3 Things to Know About Working with Celebrity Stylists

Work with Celebrity Stylists

When I first moved to LA, I was helping with database work at a fashion company.  I had to go through all of our rosters and make sure the information was up to date.  One day, my boss asked me to call the stylist list and to find out what projects they were working on.  Most of the calls didn’t get past verifying the address, but there were a few stylists who asked me to email over images and one stylist even asked me to stop by with jewelry.

Get Celebrity Stylist Contact Information

Fashion publicists no longer have to spend a whole day cold-calling stylists.  We can engage them in conversation on Twitter or even ask their opinion on a picture on Instagram.  If I can’t find a stylists’ email or phone number via their website, I will usually send them a tweet or direct message and ask for their information that way.  I start off by saying “Hey [blank] I have a question to ask you.  Can you please follow me so I can DM you?” Then, in the DM I mention the products I represent and ask what their email is so I can send over lookbooks.  It works.

If you aren’t having any luck reaching out to the stylist, try their assistant.  The assistants are the gatekeepers and a great way to get your pieces to fittings.  Plus, they are the next generation, so if you start making friends now, things will be easier as you all move up the ladder.

Tip: Don’t just blindly ask a stylist if they need product.  First find out: who do they style, does that celebrity have any brand exclusives, and are there any event appearances coming up that their client list will be attending. If your timing is right and relevant to their client list, stylists are much more willing to listen to what you have to offer.

If you are emailing out for the first time, be short and sweet.  Stylists are busy and they don’t have time to be reading lengthy pitches.  Short sentences, product images in the body of the email and attached lookbooks or line sheets is really all you need.  Make it easy for them to say yes.

Chanel Iman

Chanel Iman in Liv Haley diamond bar earrings at the Sports Illustrated Swimsuit 50th anniversary party. Styled by Anita Patrickson.

Know The Basics of a Stylist Pull

At first it can be hard to get stylists to come to your office or showroom to pull product, so offer to bring pieces to them.  Offer to bring or meet for a quick coffee to sweeten the deal.  Also, don’t focus on pulling your favorite pieces, or those you really need to get press for. Instead, have an understanding of the celebrities style (or even the stylists personal style) and choose pieces that are a fit.

When you drop off the product, discuss what the product is being considered for and when they want to return the loaned product.  With these specifics out of the way early, you won’t have to bother the stylist later on.  If you can take the guess work out of working together, they will be more apt to use you in the future. However, don’t expect the stylists to tell you if something was worn.  You have to stalk!  Celebrity fan sites are a great place to find paparazzi and event images.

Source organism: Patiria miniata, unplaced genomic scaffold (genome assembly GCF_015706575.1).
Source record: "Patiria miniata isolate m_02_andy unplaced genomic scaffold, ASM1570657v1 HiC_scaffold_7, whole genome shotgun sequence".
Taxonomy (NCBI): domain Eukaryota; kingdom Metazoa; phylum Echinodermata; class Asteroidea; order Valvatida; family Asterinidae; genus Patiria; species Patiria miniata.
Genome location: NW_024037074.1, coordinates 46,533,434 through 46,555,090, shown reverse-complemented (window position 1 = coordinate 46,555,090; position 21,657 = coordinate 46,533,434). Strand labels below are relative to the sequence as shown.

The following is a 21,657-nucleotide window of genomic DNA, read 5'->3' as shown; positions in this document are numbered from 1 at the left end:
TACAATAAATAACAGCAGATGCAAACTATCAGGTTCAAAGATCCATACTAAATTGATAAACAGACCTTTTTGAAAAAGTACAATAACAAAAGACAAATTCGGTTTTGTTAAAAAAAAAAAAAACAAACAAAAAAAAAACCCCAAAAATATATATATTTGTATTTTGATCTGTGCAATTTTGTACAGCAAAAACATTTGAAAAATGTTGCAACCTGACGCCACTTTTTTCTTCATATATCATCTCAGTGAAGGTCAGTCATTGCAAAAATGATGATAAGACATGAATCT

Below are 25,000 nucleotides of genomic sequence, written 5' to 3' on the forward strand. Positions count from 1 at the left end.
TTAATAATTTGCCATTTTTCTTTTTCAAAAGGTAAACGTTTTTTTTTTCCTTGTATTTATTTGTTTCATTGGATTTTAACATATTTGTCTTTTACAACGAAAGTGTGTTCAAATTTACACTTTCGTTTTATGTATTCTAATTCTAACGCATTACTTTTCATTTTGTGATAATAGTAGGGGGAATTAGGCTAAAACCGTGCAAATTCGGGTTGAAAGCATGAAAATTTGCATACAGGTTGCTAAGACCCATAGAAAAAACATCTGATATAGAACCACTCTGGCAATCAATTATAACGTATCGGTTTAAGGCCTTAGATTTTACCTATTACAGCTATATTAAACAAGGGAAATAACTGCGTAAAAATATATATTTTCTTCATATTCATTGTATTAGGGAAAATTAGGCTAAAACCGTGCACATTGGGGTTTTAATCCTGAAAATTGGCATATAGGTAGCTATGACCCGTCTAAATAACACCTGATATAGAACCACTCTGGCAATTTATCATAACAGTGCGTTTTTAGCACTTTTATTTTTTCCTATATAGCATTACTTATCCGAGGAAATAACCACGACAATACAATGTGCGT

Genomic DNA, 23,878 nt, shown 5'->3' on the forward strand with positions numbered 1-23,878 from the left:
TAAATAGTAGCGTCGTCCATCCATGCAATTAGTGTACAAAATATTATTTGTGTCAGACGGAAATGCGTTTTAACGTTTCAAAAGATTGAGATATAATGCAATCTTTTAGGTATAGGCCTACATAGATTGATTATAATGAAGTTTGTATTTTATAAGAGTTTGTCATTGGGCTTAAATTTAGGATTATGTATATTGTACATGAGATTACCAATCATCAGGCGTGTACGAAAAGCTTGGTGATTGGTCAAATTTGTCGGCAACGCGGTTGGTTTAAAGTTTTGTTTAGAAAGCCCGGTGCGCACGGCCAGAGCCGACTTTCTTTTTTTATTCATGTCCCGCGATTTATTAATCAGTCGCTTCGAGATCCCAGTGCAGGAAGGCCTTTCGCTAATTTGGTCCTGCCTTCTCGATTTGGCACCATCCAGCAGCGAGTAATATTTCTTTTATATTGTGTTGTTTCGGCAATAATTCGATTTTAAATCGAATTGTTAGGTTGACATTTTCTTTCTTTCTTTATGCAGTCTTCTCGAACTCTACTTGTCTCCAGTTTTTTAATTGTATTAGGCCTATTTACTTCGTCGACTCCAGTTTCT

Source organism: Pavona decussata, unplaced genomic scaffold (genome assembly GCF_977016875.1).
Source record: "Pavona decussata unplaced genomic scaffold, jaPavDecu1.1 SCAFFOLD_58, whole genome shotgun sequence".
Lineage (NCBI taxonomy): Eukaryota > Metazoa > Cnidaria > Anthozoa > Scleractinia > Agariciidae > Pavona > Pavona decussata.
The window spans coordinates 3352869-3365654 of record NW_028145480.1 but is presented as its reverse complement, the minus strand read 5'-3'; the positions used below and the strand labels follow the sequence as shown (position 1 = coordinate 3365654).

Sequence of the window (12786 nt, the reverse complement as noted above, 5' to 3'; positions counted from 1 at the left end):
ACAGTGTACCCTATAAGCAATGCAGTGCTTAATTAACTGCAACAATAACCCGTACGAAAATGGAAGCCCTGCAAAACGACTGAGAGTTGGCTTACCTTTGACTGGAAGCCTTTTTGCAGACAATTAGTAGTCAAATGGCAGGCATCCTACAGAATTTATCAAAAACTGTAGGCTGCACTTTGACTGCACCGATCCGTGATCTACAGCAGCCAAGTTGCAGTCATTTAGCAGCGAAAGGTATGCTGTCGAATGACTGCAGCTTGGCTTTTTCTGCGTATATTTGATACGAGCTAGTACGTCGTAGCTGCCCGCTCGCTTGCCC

Tip: When loaning product ALWAYS take a credit card for file.  Product is expensive.  Things happen.  You don’t want to be stuck with the bill.

Jennifer Lawrence, Variety

Jennifer Lawrence wore Aviva Rose Jewelry’s curved diamond bar necklace in Variety.

Anticipate Stylist Preferences

Over time you will start to build rapport and evolve your connection with stylists and they will start to come to you to pull items. Make notes of what works for each stylist. Do they work better with images?  Is it easier to drop off in the morning? Always be polite and understand you are not the only publicist trying to get their attention.  You want to be persistent, but not annoying.  The easier and more pleasant you make things for stylists, the more likely they are to pull and place.

PR is a business built on relationships and you can’t expect to just jump in and get an A-list celebrity to wear your client’s stuff.  The top tier stylists already have their go-to’s and they don’t know (much less trust) you. You need to find other ways to get in and build those relationships. It may sound anticlimactic, but if you are polite, easy to work with and can get them what they need when they need it, you will get the placement.

Featured Photo Credit: _Gila

Celebrity Placements by Rachel Meis Communications

About This Author

Rachel Meis is currently the owner and CEO at Rachel Meis Communications. Rachel has strong relationships with stylists that have led to her clients’ product placements on celebrities such as Christina Applegate, Vanessa Hudgens, Guliana Rancic, the Kardashians and Lauren Graham. Rachel’s expertise in social media paired with the low cost / high return formulas she has developed have resulted in great success for her clients with placement in such publications as Lucky Magazine, Redbook, and People Magazine.